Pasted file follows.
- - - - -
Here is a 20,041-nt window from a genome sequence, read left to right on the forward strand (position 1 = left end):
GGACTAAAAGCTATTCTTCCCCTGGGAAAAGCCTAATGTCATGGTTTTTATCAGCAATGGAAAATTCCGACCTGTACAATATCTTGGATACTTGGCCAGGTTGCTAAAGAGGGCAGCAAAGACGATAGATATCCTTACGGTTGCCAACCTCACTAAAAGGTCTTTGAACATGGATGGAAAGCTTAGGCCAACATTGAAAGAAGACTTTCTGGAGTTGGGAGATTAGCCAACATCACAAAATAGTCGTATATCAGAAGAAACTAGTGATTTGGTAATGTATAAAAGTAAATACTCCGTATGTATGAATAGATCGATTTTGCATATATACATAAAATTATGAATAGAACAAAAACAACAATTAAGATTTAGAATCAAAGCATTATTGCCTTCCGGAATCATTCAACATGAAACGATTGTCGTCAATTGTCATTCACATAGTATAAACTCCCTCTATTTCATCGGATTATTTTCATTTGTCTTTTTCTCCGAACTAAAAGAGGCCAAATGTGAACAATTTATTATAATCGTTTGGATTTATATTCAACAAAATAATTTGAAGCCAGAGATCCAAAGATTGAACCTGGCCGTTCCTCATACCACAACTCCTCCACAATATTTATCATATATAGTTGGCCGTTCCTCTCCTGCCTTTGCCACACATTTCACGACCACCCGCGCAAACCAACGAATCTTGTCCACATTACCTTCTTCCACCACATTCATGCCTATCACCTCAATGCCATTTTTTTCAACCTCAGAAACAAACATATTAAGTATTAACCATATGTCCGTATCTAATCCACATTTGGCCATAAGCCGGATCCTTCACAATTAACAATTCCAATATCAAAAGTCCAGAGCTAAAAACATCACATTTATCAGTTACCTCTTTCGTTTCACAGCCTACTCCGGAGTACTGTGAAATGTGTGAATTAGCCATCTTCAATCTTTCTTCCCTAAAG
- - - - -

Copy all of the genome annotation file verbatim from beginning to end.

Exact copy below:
Here is a 20,041-nt window from a genome sequence, read left to right on the forward strand (position 1 = left end):
GGACTAAAAGCTATTCTTCCCCTGGGAAAAGCCTAATGTCATGGTTTTTATCAGCAATGGAAAATTCCGACCTGTACAATATCTTGGATACTTGGCCAGGTTGCTAAAGAGGGCAGCAAAGACGATAGATATCCTTACGGTTGCCAACCTCACTAAAAGGTCTTTGAACATGGATGGAAAGCTTAGGCCAACATTGAAAGAAGACTTTCTGGAGTTGGGAGATTAGCCAACATCACAAAATAGTCGTATATCAGAAGAAACTAGTGATTTGGTAATGTATAAAAGTAAATACTCCGTATGTATGAATAGATCGATTTTGCATATATACATAAAATTATGAATAGAACAAAAACAACAATTAAGATTTAGAATCAAAGCATTATTGCCTTCCGGAATCATTCAACATGAAACGATTGTCGTCAATTGTCATTCACATAGTATAAACTCCCTCTATTTCATCGGATTATTTTCATTTGTCTTTTTCTCCGAACTAAAAGAGGCCAAATGTGAACAATTTATTATAATCGTTTGGATTTATATTCAACAAAATAATTTGAAGCCAGAGATCCAAAGATTGAACCTGGCCGTTCCTCATACCACAACTCCTCCACAATATTTATCATATATAGTTGGCCGTTCCTCTCCTGCCTTTGCCACACATTTCACGACCACCCGCGCAAACCAACGAATCTTGTCCACATTACCTTCTTCCACCACATTCATGCCTATCACCTCAATGCCATTTTTTTCAACCTCAGAAACAAACATATTAAGTATTAACCATATGTCCGTATCTAATCCACATTTGGCCATAAGCCGGATCCTTCACAATTAACAATTCCAATATCAAAAGTCCAGAGCTAAAAACATCACATTTATCAGTTACCTCTTTCGTTTCACAGCCTACTCCGGAGTACTGTGAAATGTGTGAATTAGCCATCTTCAATCTTTCTTCCCTAAAG